How did you spend your Wednesday? Josh Rojas spent his at a courthouse in Florida, listening to a legal battle over how much money he is worth.
No matter how unpleasant, the salary arbitration process is — for now — a necessary part of Major League Baseball’s business operations. When players become arbitration-eligible (typically after three years of service), their salaries are determined by a negotiation with their teams. When the two parties are unable to come to an agreement — as was the case for Rojas — an arbitration hearing results.
According to a report from MLB.com’s Mark Feinsand, the D-backs filed at $2.575 million and Rojas filed at $2.875 million, a difference of $300,000. The arbiter ruled in the Diamondbacks’ favor, meaning that Rojas will earn $2.575 million in 2023.
“I would have taken a win,” Rojas said, “but it was a good experience.”
“It wasn’t an arbitration case where I was going in and feeling like they lowballed me and I deserved more,” he added. “It was a situation where I felt like the low amount was … a good offer and there was a chance for me to win more.
“I’ll take that bet every time.”
Diamondbacks general manager Mike Hazen was among those in attendance at the hearing in Florida.
“That’s a rarity,” Rojas said. “GMs and front office people try to stay away from that situation just because it’s tough to bash a player when you’re paying them to perform on the field.”
Hazen also made it a point to meet with Rojas one-on-one after the fact.
“Every player that we’ve gone to arbitration with I’ve met with the next day to debrief on the situation and explain my accountability in what was presented,” Hazen said. “I ultimately am in charge of that, and so what gets said is coming from me.
“Through that process, if there are disagreements on what was said, how it was said, all of those things, then I need to own up to those things.”
As would be expected, Rojas disagreed with the case that was made against him, and he was given a chance to voice his disagreements in his meeting with Hazen. At the same time, he is not holding any grudges.
“[Hazen] basically just gave me the chance initially to tell him any hard feelings that I had, but I told him I didn’t have any,” Rojas said. “I knew what I was signing up for when I went there.”
During the hearing, the two sides use statistics to support their case. While any statistic is fair game, not all that are used are necessarily in line with how the team — and even the player — really view that player’s value.
“There’s some things that were said on their side that [Hazen] disagreed with,” Rojas said. “But that’s their job. And there’s some things that I knew that we said on our side that were a bit of a stretch.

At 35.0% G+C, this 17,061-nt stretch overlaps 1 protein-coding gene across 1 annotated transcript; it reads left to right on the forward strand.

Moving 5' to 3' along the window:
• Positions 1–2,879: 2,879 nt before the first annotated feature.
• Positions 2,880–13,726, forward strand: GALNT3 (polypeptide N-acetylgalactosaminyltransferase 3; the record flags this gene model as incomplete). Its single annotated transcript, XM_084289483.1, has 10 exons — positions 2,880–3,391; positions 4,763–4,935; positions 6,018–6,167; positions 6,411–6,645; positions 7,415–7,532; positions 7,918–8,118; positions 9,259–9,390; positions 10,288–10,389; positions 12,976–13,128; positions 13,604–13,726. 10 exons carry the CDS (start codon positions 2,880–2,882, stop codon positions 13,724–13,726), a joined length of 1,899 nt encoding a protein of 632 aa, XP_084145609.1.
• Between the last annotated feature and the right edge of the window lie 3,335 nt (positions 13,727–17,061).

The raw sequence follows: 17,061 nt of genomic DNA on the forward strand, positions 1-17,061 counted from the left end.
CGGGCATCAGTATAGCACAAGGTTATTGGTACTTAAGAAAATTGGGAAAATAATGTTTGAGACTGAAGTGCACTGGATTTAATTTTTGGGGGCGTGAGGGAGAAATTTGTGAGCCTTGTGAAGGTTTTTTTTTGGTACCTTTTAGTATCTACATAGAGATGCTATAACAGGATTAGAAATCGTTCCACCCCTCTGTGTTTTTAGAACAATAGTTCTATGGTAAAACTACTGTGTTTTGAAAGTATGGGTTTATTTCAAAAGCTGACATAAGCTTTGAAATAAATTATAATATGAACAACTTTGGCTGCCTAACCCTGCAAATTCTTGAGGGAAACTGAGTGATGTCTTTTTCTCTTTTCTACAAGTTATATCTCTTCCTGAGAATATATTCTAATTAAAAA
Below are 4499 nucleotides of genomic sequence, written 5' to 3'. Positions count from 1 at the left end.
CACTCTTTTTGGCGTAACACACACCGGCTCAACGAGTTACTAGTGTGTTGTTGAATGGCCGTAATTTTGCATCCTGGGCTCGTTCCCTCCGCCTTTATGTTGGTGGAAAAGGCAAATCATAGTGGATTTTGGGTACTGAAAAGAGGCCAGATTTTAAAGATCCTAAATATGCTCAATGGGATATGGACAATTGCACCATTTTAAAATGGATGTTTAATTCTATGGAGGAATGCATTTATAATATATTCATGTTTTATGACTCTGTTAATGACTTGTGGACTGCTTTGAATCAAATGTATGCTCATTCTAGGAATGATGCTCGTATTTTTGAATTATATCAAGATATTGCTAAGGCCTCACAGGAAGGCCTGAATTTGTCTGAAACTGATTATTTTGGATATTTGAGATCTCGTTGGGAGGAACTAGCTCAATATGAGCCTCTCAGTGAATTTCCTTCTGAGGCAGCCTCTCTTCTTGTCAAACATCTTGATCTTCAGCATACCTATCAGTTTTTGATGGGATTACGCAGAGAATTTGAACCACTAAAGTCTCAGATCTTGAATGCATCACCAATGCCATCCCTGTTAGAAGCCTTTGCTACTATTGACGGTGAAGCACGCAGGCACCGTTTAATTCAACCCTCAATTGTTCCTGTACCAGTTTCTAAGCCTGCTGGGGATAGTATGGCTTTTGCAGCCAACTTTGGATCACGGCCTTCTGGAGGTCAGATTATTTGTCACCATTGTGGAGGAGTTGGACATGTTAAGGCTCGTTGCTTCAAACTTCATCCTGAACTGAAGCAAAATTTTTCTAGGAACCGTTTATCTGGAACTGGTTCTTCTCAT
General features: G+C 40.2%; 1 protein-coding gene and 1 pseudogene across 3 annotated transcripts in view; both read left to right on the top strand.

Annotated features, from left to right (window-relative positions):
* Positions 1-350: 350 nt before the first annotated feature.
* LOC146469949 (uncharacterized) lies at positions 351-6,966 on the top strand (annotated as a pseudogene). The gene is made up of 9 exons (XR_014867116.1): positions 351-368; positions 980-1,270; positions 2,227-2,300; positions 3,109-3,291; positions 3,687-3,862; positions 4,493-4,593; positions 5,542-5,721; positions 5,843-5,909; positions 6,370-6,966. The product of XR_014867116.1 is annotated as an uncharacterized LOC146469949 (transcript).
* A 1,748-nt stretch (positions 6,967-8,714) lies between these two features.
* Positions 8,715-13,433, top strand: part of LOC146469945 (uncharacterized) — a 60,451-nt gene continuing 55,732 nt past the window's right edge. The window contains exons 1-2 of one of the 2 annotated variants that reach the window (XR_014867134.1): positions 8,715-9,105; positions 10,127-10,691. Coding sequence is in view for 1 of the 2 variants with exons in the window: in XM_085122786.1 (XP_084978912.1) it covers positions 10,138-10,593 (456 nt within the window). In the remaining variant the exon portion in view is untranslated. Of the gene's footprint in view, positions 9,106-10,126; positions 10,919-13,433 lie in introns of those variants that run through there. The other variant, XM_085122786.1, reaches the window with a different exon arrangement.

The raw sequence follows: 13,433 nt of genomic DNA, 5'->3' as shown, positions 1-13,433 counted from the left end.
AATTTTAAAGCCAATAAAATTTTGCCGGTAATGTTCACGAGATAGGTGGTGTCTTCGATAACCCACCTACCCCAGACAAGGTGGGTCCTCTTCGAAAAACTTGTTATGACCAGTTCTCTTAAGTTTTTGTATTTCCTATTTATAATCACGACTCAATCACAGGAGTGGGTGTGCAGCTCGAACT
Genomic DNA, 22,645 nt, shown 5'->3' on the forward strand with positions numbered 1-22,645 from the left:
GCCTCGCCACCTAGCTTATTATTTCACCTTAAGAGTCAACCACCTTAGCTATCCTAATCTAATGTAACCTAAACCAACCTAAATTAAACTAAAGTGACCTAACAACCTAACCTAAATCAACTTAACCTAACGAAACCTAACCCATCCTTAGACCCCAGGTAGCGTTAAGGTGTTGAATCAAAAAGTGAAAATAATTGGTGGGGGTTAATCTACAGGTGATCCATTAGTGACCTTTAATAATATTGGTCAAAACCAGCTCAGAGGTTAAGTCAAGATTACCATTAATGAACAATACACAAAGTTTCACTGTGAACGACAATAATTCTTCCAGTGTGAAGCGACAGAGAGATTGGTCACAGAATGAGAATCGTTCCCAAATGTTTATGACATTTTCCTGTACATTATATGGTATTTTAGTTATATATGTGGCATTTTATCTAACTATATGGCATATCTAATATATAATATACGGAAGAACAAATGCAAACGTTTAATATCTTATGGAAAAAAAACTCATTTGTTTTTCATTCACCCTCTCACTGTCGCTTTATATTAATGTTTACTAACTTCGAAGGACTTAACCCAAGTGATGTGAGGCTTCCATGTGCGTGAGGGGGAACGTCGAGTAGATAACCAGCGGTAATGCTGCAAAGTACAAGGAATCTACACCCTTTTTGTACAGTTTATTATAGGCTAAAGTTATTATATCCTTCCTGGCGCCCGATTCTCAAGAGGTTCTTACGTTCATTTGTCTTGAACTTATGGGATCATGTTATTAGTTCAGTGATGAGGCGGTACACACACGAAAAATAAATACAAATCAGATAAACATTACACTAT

“If you go to any court case, whether it’s a baseball arbitration case or … a trial where there’s prison on the line, both sides are trying to stretch the limits, and we did that and they did that.”
“The job is to go in there and win the case, and his job is to go in there and win the case. So, you know, you do what you’ve got to do.”
Despite Rojas’ disagreement with the case that was made against him, he also said that the team did not go over the line with anything that was said. That runs in stark contrast to the Milwaukee Brewers’ recent hearing with star pitcher Corbin Burnes, who deemed some of the remarks made against him disrespectful.
According to Burnes, the case against him involved “basically putting me at the forefront of why we didn’t make the postseason last year.”
“That’s something that probably doesn’t need to be said,” he added.
Although the Diamondbacks’ case with Rojas appears to have ended peacefully, there is no getting around the fact that salary arbitration hearings are an ugly part of the sport. Major League Baseball is one of two major sports leagues in the United States that use the process, the National Hockey League being the other.
There has been some discussion in recent years of removing the process from baseball altogether. Early in last year’s collective bargaining negotiations, the owners presented a proposal that would have replaced the system with a more objective salary calculation based on player WAR. When asked about the possibility of a change, Rojas was open to the idea, but he also said that WAR does not tell the whole story.
“There’s so many numbers in this game, and there are so many ways you can grade a player and there are so many different things that make a guy valuable,” he said. “I don’t know what that process would look like, and it’s probably why it’s still the same because both sides can’t come up with a new way.
“But yeah, if there’s a better way that required you to sit through a little less scrutiny, maybe I’d sign up for it.”
For now, major-league teams will continue settling salary disputes the way that they have for 50 years, with players sitting in courthouses in mid-February, listening as their teams tell them why they aren’t as good as they think they are.
“Frankly,” Hazen said, “it stinks.”
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Top photo: Kelley L. Cox/USA TODAY Sports